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Child Support


FAQs


Child support are payments ordered for the support of a minor child in an amount sufficient to meet the reasonable needs of the child for health, education, and maintenance, having due regard for the estates, earnings, conditions, accustomed standard of living of the child and the parties, and other facts of the particular case.

Unlike alimony, North Carolina does have presumptive Child Support Guidelines. The Guidelines are used to calculate child support that is presumed to be reasonable for parties having a combined gross income of up to $300,000 annually. The Guidelines take into account the following facts for a given case:

  • The number of children for whom support is being calculated
  • The actual income or imputed income of each party
  • Any pre-existing child support obligation (child support paid for another child)
  • Any responsibility for children who reside with the party, but for whom support is not being calculated
  • Work-related childcare costs
  • Health insurance costs for the child (often paid by a parent through an employer's policy)
  • Extraordinary expenses for the child
  • The number of overnights that the child spends with the secondary parent, if the child spends at least 123 overnights each year with that parent and each parent assumes financial responsibility for the child's expenses during the time the child resides with that parent

FAQs

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What is the difference in Worksheet A, Worksheet B, and Worksheet C?

Worksheet A: This Worksheet is used when a child spends fewer than 123 nights with the secondary parent

Worksheet B: This Worksheet is used when a child spends at least 123 overnights with the secondary parent. This calculation takes into account the actual number of overnights (so that a parent with 130 overnights would pay more in child support than a parent with 182 overnights). Worksheet B child support calculations result in a lower child support payment than a Worksheet A calculation. This is because Worksheet B calculations presume that the parent having at least 123 overnights with a child is absorbing significant costs of supporting that child. It is important to remember that there are two components to a Worksheet B calculation: (1) the number of overnights and (2) that each parent is assuming financial responsibility for the child's expenses during the time that the child resides with that parent.

Worksheet C: This Worksheet is used with one child resides primarily with one parent and another child resides primarily with the other parent.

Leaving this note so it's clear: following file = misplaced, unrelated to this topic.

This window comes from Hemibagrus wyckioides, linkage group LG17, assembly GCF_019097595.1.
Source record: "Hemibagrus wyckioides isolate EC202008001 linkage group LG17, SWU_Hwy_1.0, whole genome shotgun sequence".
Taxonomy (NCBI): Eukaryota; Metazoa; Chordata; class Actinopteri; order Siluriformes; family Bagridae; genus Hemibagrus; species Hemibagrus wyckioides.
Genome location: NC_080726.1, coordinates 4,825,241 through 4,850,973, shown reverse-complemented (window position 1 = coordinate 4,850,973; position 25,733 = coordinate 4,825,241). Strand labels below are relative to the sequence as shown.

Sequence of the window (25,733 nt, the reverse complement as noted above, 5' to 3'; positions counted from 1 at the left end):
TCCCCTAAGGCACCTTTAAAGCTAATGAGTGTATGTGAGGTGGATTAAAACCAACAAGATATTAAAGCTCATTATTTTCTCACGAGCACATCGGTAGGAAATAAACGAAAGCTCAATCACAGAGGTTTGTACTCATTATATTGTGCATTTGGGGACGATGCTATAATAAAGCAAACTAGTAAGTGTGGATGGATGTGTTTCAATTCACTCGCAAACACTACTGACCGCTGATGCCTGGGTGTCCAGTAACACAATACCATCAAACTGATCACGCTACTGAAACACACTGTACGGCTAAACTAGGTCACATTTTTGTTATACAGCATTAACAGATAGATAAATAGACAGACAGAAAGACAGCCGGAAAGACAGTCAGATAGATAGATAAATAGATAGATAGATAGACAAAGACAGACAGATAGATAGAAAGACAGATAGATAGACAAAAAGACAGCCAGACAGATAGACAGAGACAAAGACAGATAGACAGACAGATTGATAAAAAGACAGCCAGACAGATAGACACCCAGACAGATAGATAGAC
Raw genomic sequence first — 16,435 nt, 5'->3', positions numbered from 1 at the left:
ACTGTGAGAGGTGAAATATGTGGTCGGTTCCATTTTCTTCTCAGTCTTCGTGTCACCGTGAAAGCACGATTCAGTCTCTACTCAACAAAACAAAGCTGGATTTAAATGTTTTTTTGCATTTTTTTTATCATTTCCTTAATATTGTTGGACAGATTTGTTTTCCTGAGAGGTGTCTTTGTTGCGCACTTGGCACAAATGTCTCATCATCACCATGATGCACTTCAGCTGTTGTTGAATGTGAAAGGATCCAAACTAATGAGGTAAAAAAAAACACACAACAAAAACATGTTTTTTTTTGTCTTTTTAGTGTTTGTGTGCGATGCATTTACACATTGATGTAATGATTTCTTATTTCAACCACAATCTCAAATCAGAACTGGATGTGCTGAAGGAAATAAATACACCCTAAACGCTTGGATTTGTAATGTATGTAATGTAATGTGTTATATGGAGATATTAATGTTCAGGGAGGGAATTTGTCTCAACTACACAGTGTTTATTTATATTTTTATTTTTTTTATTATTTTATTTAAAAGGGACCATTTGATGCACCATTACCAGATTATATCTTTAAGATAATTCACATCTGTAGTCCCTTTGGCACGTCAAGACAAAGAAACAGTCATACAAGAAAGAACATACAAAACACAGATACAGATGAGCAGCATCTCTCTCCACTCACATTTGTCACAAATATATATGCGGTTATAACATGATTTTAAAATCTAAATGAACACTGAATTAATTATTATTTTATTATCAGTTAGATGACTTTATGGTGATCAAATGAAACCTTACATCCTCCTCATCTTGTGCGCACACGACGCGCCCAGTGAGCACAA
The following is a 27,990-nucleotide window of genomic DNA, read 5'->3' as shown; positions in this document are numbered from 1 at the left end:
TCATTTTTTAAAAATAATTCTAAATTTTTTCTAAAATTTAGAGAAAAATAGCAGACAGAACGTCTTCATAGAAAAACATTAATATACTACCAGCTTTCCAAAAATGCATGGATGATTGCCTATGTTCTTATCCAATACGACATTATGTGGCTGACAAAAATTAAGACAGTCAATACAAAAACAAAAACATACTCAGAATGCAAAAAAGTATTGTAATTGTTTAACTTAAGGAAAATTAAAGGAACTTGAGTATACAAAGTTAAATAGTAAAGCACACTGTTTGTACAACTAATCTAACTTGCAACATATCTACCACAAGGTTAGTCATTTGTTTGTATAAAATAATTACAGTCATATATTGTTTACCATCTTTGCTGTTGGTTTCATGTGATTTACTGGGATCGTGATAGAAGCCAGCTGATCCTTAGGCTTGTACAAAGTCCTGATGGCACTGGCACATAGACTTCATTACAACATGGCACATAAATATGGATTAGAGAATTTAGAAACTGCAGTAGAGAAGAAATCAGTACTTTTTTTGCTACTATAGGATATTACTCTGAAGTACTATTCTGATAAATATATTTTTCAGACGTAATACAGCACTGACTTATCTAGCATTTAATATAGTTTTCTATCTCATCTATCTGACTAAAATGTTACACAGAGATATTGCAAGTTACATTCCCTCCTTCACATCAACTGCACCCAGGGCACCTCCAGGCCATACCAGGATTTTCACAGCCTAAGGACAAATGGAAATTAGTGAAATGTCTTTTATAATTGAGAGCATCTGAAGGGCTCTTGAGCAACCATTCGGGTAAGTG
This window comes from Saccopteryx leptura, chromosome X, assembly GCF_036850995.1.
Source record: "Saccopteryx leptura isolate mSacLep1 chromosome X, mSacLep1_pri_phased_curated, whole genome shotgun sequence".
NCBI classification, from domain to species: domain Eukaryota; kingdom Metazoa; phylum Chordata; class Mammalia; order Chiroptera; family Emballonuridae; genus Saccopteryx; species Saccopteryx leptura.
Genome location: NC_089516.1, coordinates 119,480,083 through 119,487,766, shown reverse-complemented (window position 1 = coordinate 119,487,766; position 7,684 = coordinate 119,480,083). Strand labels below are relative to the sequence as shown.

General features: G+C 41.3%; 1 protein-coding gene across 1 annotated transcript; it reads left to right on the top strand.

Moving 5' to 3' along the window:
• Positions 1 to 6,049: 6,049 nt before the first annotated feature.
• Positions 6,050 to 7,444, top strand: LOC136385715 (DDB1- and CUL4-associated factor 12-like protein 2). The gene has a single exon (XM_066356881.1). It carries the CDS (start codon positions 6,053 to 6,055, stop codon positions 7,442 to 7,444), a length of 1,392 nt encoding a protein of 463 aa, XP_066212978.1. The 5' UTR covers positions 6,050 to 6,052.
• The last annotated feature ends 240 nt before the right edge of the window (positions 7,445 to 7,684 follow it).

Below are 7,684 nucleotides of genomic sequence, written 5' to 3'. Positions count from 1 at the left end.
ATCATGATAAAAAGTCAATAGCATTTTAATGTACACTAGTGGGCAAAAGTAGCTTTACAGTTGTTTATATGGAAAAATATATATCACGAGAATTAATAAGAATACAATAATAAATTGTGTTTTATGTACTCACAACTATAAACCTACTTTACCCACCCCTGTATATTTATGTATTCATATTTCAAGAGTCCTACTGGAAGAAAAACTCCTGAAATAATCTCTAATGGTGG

What is imputed income?

Imputed income, or potential income, is an income figure that is used for purposes of calculating child support even if that parent does not actually earn that income. If a parent is voluntarily unemployed or underemployed as a result of that parent's bad faith or deliberate suppression of income to avoid or minimize his or her child support obligation, then the court may use an imputed income to calculate that parent's child support obligation even if he or she does not actually earn that income.

My ex said he or she would stop working if I seek child support. What would I do then?

If the court found that your ex is voluntarily unemployed or underemployed as a result of that parent's bad faith or deliberate suppression of income to avoid or minimize his or her child support obligation, then the court may impute income as explained above.

Are there ways to have an amount of child support determined that is different from the Guideline amount?

In certain circumstances, it may be appropriate to deviate from the presumptive Child Support Guidelines in order to establish an appropriate amount of child support. You should discuss with your attorney whether you should ask the court to deviate from the Guidelines.

How is child support calculated for children whose parents’ income exceeds $300,000 annually?

In these cases, the court evaluates the reasonable needs of the children in light of each parent's ability to pay.

When does a child support obligation end?

Child support terminates upon the child reaching age 18 unless the child is still in high school at age 18. Then, the child support shall terminate when the child does graduate from high school, fails to make satisfactory academic progress toward graduation, or reaches age 20, whichever occurs first. Child support also terminates upon the emancipation of the child.

Does the child support amount for two children get divided in half when one child graduates from high school?

No. It is important to have child support properly re-calculated for the remaining children after one child "ages out" of child support.